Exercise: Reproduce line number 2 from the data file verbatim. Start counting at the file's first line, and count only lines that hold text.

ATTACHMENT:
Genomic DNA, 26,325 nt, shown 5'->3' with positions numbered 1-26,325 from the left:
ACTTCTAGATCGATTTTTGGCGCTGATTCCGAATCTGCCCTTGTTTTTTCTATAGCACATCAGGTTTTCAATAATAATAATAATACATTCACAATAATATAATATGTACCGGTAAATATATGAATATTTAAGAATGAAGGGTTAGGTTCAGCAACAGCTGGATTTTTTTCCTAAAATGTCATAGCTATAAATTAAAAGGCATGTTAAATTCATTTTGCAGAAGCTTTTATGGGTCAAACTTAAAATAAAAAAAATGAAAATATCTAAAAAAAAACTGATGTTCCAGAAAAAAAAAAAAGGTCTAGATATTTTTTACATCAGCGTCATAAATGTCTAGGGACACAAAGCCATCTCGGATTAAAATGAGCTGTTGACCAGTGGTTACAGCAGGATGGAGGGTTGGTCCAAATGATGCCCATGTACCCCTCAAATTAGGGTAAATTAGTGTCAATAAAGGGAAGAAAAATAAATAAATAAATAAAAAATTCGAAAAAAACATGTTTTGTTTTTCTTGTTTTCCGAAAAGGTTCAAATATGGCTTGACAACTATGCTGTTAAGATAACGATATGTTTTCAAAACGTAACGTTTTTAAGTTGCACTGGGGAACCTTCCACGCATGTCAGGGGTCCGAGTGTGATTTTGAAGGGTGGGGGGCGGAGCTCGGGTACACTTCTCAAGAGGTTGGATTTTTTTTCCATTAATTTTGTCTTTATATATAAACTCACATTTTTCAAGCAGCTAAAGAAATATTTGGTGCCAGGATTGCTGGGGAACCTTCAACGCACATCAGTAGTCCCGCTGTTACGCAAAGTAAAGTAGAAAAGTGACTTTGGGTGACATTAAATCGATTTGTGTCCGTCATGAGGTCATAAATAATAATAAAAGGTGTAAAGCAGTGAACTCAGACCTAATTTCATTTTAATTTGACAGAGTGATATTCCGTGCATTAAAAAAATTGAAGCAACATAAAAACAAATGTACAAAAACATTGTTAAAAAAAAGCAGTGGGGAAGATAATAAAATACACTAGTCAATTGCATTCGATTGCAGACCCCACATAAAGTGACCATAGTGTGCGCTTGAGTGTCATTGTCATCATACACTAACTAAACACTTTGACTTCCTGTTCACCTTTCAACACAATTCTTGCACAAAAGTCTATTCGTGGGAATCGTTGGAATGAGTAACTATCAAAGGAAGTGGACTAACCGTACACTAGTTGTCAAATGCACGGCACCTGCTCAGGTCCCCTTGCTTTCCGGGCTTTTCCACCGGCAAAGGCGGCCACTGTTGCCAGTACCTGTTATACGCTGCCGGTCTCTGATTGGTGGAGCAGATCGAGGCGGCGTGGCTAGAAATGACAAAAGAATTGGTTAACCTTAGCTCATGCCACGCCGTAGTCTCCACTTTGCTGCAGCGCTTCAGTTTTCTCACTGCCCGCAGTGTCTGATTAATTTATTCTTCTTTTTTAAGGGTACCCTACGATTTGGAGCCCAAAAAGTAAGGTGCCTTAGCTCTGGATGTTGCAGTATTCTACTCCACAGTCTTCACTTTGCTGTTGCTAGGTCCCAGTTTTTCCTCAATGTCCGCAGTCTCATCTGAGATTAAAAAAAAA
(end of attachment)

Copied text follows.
ACTTCTAGATCGATTTTTGGCGCTGATTCCGAATCTGCCCTTGTTTTTTCTATAGCACATCAGGTTTTCAATAATAATAATAATACATTCACAATAATATAATATGTACCGGTAAATATATGAATATTTAAGAATGAAGGGTTAGGTTCAGCAACAGCTGGATTTTTTTCCTAAAATGTCATAGCTATAAATTAAAAGGCATGTTAAATTCATTTTGCAGAAGCTTTTATGGGTCAAACTTAAAATAAAAAAAATGAAAATATCTAAAAAAAAACTGATGTTCCAGAAAAAAAAAAAAGGTCTAGATATTTTTTACATCAGCGTCATAAATGTCTAGGGACACAAAGCCATCTCGGATTAAAATGAGCTGTTGACCAGTGGTTACAGCAGGATGGAGGGTTGGTCCAAATGATGCCCATGTACCCCTCAAATTAGGGTAAATTAGTGTCAATAAAGGGAAGAAAAATAAATAAATAAATAAAAAATTCGAAAAAAACATGTTTTGTTTTTCTTGTTTTCCGAAAAGGTTCAAATATGGCTTGACAACTATGCTGTTAAGATAACGATATGTTTTCAAAACGTAACGTTTTTAAGTTGCACTGGGGAACCTTCCACGCATGTCAGGGGTCCGAGTGTGATTTTGAAGGGTGGGGGGCGGAGCTCGGGTACACTTCTCAAGAGGTTGGATTTTTTTTCCATTAATTTTGTCTTTATATATAAACTCACATTTTTCAAGCAGCTAAAGAAATATTTGGTGCCAGGATTGCTGGGGAACCTTCAACGCACATCAGTAGTCCCGCTGTTACGCAAAGTAAAGTAGAAAAGTGACTTTGGGTGACATTAAATCGATTTGTGTCCGTCATGAGGTCATAAATAATAATAAAAGGTGTAAAGCAGTGAACTCAGACCTAATTTCATTTTAATTTGACAGAGTGATATTCCGTGCATTAAAAAAATTGAAGCAACATAAAAACAAATGTACAAAAACATTGTTAAAAAAAAGCAGTGGGGAAGATAATAAAATACACTAGTCAATTGCATTCGATTGCAGACCCCACATAAAGTGACCATAGTGTGCGCTTGAGTGTCATTGTCATCATACACTAACTAAACACTTTGACTTCCTGTTCACCTTTCAACACAATTCTTGCACAAAAGTCTATTCGTGGGAATCGTTGGAATGAGTAACTATCAAAGGAAGTGGACTAACCGTACACTAGTTGTCAAATGCACGGCACCTGCTCAGGTCCCCTTGCTTTCCGGGCTTTTCCACCGGCAAAGGCGGCCACTGTTGCCAGTACCTGTTATACGCTGCCGGTCTCTGATTGGTGGAGCAGATCGAGGCGGCGTGGCTAGAAATGACAAAAGAATTGGTTAACCTTAGCTCATGCCACGCCGTAGTCTCCACTTTGCTGCAGCGCTTCAGTTTTCTCACTGCCCGCAGTGTCTGATTAATTTATTCTTCTTTTTTAAGGGTACCCTACGATTTGGAGCCCAAAAAGTAAGGTGCCTTAGCTCTGGATGTTGCAGTATTCTACTCCACAGTCTTCACTTTGCTGTTGCTAGGTCCCAGTTTTTCCTCAATGTCCGCAGTCTCATCTGAGATTAAAAAAAAA